When I was studying drawing and painting at the university, the professor would project an image on a screen grossly out of focus. We would begin sketching and as we worked he would slowly bring the object into focus. The idea was to see the light and the dark and the general form of the object before focusing on details.
Genealogy is a similar search for patterns. But too often we ignore the patterns by focusing on individuals and events rather than looking at the larger picture where the patterns can be discerned and hence, we never see the pattern. Although each individual is unique, unless we understand how the individual's uniqueness functions in the overall pattern of the extended family, we may not be able to find the unique individual. I struggle with this each time someone asks me to find a particular individual. I try to help the researcher understand that looking for a specific fact or one individual may not be productive. To find the father, you may need to find the uncle. To find the mother, you may need to know more about the daughter. Nothing in family history happens in the vacuum. All of the family events are ultimately connected into the fabric of the family. Stepping back and looking at the whole picture may and will ultimately reveal more details than you thought were possible.
I can't tell you how many times I have approached someone and offered help to be told that they were looking for a ___________ (fill in the blank with marriage date, death date or some other date). Here is what I think. I think, how sad that this person has lost the individual and the family in details and yet, at the same time, I find myself caught up in the same trivia. I am not advocating ignoring the details, what I am saying is that until we know the general outline of the family history, the individual facts will take over and keep us from seeing how this family lived and died. Like the people I help who are looking for a remote ancestor, such as a great-grandfather, and when I ask them how they are related to this person cannot tell me.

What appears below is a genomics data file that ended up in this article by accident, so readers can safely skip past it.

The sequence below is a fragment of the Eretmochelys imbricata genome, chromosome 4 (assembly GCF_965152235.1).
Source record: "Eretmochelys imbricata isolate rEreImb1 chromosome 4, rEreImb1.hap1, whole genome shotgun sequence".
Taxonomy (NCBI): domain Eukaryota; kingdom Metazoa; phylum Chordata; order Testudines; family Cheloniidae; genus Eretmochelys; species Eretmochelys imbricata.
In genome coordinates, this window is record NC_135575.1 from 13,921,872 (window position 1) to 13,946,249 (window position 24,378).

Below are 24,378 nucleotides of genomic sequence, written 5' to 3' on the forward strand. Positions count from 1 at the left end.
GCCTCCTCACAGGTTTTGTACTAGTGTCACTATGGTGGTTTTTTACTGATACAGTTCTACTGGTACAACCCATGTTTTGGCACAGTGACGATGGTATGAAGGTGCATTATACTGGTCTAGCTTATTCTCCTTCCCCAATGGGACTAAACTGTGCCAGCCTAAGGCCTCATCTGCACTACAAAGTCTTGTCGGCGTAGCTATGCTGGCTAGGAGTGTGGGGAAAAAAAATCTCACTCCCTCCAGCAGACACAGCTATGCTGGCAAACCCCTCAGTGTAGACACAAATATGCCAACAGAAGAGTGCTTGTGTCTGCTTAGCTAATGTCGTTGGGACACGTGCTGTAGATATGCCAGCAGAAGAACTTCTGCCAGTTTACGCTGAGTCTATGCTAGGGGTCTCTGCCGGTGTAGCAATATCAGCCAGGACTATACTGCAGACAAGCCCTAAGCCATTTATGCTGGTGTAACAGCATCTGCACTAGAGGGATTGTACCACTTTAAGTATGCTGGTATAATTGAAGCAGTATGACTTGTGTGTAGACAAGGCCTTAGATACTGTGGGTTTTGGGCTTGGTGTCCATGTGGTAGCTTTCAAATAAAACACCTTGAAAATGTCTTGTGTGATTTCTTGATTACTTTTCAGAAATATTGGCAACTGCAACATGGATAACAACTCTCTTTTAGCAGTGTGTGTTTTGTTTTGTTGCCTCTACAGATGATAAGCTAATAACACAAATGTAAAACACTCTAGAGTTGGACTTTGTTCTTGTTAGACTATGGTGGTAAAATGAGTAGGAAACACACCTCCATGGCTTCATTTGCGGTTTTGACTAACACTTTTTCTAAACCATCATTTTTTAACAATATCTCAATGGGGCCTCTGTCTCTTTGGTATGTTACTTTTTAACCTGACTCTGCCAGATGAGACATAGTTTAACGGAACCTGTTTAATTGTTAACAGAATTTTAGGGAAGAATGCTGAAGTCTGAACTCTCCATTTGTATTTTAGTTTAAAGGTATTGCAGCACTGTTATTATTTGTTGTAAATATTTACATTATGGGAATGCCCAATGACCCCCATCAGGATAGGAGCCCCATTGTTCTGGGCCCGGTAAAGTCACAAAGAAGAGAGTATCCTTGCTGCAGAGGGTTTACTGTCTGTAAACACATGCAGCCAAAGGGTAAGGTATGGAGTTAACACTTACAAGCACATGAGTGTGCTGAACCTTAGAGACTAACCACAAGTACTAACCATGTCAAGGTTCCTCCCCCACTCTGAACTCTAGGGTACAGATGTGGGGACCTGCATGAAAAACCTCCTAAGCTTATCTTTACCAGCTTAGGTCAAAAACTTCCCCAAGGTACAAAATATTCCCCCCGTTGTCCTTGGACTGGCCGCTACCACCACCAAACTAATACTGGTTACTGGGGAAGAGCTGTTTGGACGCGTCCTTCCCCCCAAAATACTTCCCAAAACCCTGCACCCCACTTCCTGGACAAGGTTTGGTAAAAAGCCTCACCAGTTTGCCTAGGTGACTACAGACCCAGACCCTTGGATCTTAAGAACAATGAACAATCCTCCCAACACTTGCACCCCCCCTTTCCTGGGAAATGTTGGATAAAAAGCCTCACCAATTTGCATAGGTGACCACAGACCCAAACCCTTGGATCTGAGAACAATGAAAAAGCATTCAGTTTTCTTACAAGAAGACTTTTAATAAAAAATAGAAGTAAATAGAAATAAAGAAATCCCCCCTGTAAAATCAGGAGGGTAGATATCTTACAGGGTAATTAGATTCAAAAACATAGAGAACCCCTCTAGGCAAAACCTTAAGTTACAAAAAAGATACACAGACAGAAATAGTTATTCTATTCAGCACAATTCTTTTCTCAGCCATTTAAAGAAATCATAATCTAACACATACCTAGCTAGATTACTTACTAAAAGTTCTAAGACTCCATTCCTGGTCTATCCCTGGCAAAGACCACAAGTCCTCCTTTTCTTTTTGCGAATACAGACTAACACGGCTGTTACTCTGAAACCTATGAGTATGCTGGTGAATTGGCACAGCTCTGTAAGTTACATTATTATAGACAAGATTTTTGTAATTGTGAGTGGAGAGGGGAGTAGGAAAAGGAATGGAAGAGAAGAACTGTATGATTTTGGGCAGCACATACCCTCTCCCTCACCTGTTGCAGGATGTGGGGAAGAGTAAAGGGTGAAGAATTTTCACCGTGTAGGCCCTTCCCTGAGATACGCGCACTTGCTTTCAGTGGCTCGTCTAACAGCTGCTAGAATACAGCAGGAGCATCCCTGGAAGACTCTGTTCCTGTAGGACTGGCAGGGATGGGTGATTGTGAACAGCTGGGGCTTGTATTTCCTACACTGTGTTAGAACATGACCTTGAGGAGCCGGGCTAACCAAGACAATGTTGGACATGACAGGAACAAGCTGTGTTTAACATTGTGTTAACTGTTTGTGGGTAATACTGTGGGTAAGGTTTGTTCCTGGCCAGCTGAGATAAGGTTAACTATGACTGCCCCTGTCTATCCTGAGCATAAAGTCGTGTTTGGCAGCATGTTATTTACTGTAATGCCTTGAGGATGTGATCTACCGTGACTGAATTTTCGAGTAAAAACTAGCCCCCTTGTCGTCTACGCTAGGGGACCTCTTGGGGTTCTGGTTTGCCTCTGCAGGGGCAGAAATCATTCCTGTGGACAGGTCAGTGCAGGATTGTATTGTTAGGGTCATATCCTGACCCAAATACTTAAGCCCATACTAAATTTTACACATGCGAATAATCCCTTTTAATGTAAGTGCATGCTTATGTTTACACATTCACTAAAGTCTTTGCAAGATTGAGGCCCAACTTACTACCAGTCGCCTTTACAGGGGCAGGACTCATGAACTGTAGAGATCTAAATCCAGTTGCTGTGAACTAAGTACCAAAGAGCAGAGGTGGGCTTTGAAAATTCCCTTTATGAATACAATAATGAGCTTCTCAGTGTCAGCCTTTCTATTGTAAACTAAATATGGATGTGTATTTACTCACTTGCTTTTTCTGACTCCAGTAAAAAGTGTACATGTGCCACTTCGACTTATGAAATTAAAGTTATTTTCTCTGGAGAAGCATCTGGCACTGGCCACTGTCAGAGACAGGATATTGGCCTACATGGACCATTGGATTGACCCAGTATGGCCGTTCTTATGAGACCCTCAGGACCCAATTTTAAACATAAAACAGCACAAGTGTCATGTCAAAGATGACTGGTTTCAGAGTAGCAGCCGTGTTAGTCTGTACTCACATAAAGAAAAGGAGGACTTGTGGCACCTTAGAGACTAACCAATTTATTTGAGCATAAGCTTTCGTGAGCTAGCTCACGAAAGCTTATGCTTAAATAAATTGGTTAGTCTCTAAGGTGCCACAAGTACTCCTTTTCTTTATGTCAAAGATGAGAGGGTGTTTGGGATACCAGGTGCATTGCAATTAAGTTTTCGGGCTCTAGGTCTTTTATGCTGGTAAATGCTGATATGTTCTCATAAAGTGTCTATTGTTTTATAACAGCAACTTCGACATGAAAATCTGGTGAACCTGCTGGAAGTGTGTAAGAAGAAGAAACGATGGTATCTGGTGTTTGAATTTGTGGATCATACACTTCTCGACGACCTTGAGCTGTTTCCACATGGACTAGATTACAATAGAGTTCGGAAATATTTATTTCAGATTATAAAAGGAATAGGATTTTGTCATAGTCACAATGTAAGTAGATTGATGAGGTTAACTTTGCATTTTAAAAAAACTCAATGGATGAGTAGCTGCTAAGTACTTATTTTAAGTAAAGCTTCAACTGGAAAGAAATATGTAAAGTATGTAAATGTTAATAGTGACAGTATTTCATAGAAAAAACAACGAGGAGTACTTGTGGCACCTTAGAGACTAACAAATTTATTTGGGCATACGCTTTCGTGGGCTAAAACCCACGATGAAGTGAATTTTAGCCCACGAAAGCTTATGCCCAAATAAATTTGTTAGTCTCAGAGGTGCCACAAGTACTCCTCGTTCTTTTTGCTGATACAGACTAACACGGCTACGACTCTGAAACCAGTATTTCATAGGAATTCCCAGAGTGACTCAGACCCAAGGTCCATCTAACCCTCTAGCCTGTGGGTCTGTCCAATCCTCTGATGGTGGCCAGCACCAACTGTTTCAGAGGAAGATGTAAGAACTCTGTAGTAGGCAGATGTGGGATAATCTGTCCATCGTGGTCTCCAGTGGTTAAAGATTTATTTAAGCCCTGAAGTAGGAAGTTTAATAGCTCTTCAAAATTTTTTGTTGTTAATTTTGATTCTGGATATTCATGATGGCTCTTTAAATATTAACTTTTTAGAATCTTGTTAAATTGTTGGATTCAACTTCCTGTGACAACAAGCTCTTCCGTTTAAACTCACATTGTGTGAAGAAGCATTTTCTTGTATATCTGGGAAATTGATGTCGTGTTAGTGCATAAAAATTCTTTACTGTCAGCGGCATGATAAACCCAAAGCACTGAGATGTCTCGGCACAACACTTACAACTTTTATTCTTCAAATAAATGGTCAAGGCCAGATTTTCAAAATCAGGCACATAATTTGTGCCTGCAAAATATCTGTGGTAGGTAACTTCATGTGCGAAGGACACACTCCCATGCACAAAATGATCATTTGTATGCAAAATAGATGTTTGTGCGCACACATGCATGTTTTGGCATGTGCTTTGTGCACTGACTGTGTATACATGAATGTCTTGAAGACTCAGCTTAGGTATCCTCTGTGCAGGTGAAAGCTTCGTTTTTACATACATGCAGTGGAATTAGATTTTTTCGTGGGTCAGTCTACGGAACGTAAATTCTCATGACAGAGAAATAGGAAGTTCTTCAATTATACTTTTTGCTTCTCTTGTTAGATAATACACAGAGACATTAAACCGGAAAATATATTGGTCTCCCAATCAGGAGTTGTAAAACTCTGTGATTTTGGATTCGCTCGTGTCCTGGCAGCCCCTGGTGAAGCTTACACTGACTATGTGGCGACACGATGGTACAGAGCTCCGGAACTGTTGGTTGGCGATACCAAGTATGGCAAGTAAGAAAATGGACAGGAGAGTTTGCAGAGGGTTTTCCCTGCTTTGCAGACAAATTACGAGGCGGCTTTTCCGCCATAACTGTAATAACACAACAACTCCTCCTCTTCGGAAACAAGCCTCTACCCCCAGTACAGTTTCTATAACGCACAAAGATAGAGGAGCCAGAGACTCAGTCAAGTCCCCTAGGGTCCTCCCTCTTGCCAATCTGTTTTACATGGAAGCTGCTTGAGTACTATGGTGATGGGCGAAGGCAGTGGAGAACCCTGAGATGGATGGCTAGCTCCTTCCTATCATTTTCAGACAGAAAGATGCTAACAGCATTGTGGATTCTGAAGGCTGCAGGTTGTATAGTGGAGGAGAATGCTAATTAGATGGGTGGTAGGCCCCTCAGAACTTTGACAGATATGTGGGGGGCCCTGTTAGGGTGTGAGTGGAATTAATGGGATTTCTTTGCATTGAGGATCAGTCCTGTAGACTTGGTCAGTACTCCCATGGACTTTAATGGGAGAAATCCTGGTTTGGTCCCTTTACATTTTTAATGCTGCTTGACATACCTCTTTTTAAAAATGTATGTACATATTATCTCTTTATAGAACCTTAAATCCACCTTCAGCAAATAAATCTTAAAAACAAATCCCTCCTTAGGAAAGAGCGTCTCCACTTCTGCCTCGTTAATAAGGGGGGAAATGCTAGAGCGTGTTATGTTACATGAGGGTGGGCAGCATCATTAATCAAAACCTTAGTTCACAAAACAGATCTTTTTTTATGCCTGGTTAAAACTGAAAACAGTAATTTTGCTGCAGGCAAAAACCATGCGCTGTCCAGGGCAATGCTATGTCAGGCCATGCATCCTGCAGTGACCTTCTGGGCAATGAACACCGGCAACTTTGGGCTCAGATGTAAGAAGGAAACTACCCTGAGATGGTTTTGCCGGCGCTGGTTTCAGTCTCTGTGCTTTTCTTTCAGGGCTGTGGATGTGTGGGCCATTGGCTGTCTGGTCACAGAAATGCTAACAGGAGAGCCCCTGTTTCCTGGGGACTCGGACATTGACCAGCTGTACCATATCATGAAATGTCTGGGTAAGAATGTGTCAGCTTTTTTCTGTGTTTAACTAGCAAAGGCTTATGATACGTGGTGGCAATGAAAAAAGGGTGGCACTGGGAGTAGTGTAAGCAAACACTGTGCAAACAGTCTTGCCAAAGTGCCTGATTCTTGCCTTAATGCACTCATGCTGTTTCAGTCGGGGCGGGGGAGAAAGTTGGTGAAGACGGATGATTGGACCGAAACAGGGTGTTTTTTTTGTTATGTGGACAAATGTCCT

Where did the family live? What did they do to support themselves? What contact did they have with their extended family? Who were their neighbors and were they related or unrelated? How large was the community? Was the family a newcomer or one of the old established families? What church did they attend? What kind of education did they have? Did they belong to any kind of social group? If you haven't guessed by now, each of these questions when asked and then answered leads to additional records about the family. If there are no answers to any of these questions then maybe you are looking for the wrong family or for the right family in the wrong place. Think about what you are looking for and expand you view to encompass these and many, many other relevant questions.
Just as I worked at drawing as the picture came more into focus, so as you look at the wider, perhaps out of focus picture, you will begin, over time, to see the real details of their lives, instead of looking forever for a marriage record that may not exist for the simple reason that the couple never got formally married.